Poor quality of care includes disrespectful and abusive care, patient-blaming, purposeful neglect, verbal or physical abuse, disregard for traditional beliefs and the non-use of indigenous languages for patient communication.6 7 This type of behaviour has been classified as obstetric/labour room violence (LRV).8 Worldwide, many women experience disrespectful and abusive treatment during childbirth in facilities, although evidence is limited in low-income and middle-income countries like India. Furthermore, according to WHO reports ‘such conduct not only violates the rights of women to respectful care, but can also threaten their rights to life, health, bodily integrity and freedom from discrimination’.9 This statement invites greater action, dialogue, research and advocacy on this important public health and human rights problem, especially in terms of providing respectful maternity care. According to recent recommendation suggested by WHO, ‘Respectful maternity care – which refers to care for and provided to all women in a manner that maintains their dignity, privacy and confidentiality, ensures freedom from harm and mistreatment and enables informed choice and continuous support during labour and childbirth’.10

LRV: global evidence

Prevalence of obstetric violence on women is a shockingly common phenomena for low-income and middle-income countries (>70% in Tanzania, Brazil).11 12 Increasingly, a number of studies on obstetric violence have focused widely on defining the term obstetric violence and the mistreatment associated with it. This involves determining forms of obstetric violence, measurement of different forms of obstetric violence, identifying challenges to maternity care, the emergent of laws to combat this problem and identifying systematic failures at the health system level and providing health facility.6 7 13–19 LRV is often associated with adverse effects on pregnancy outcome. For instance, LRV may lead to issues such as maternal postpartum depression and post-traumatic stress disorders, particularly if the abuse is extreme. It is the most cited reason in Latin American countries for women to not return to health facilities for subsequent pregnancies, which consequently leads to an increase in maternal and child mortality and morbidities. A body of research mainly concentrated in Latin America and Europe specifically discusses obstetric violence, its determinants and forms.13 20–24 However, it is critical to generate data relating to disrespectful and abusive care practices over the pregnancy period and at the time of childbirth, particularly in low-income and middle-income countries such as India.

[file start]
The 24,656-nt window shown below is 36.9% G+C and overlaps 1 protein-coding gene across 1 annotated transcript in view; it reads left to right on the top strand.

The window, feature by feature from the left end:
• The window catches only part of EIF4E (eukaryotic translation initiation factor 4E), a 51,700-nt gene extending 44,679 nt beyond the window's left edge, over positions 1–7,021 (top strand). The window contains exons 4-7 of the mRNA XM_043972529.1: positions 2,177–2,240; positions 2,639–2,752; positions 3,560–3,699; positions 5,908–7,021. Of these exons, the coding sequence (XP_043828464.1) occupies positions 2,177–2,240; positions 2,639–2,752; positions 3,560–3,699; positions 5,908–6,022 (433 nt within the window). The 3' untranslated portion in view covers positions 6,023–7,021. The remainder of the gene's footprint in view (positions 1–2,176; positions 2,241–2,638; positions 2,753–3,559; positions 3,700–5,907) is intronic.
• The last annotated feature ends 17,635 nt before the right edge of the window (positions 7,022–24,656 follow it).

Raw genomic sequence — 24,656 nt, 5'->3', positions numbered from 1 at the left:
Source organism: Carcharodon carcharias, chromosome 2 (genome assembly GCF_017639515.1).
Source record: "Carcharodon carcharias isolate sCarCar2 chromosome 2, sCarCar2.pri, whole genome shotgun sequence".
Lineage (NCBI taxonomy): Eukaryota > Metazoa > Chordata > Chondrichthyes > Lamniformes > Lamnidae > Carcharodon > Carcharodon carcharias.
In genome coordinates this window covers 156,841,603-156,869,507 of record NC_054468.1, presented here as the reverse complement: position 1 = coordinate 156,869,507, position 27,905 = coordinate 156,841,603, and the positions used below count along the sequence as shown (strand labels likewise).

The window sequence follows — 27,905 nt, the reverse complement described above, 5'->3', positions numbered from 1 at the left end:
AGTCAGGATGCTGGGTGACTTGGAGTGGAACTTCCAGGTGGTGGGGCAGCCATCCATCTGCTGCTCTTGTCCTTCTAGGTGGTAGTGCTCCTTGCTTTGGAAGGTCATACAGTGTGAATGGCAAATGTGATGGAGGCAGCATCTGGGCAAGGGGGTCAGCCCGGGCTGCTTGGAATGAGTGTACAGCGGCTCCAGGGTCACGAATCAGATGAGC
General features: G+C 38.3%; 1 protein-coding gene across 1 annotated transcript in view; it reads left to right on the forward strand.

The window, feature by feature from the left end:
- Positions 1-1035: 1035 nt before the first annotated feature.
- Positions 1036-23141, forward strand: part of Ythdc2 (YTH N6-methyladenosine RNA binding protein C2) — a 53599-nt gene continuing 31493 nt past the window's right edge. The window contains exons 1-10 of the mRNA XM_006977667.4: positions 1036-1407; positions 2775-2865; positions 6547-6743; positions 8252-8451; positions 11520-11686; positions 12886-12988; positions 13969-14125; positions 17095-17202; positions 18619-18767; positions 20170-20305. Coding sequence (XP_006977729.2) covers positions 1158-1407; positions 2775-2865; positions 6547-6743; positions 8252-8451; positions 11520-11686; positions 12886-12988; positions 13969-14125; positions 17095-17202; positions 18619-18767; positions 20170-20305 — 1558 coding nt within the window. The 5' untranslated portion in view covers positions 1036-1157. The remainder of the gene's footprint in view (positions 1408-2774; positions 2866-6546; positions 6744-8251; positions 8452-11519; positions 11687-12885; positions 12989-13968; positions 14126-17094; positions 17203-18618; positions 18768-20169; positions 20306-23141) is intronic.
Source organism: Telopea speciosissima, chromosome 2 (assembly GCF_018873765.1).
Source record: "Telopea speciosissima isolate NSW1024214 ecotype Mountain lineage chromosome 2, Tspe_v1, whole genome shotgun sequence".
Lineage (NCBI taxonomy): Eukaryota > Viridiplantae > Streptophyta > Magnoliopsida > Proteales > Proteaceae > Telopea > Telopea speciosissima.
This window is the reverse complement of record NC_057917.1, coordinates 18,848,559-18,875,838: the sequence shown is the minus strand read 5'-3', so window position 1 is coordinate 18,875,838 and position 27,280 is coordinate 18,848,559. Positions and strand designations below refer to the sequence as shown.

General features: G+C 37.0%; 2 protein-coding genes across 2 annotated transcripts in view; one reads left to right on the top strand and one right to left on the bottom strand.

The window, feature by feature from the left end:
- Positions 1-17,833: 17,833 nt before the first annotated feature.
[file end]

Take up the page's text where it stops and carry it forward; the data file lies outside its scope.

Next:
Study design and setting

This study is based on a unique survey conducted under the project ‘Understanding pregnancy nutrition and healthcare among women in rural and urban slums of Uttar Pradesh: a longitudinal study’. Data were collected during the period June 2016 to July 2017 from a systematically selected sample of 504 pregnant women from the Integrated Child Development Scheme (ICDS) Register of pregnant women in selected villages. The study adopted a two-stage sampling design for both urban and rural areas. In the first stage, Primary Sampling Units (PSUs) were selected from the chosen blocks in two districts of survey based on the number of pregnant women in the villages, where importance was given to villages with the largest number of pregnant women from diverse social groups. In the identified village, pregnant women were selected from the register, maintained by the Accredited Social Health Activist (the community health workers instituted by the Government of India’s Ministry of Health and Family Welfare as part of the National Rural Health Mission and Anganwadi workers—appointed as functionaries to support health, education and rural development under ICDS of Ministry of Women and Child Development).

The sample size (n=504) is calculated using parameters such as the total number of pregnancies (n) obtained in each district through Annual Health Survey (2014) and Z values for getting the estimates representative at 95% CI and design effect at 2%. The sample is self-weighted where each woman has the equal chance of getting selected. This study used the information from the first and third wave of the above-mentioned longitudinal survey. We used the socioeconomic and demographic characteristics of women collected in the first wave and LRV information from the third wave which was conducted after childbirth for all 504 women.


The definition and coding of both outcome and predictor variables are given in online supplementary appendix table 1.

Data collection and analysis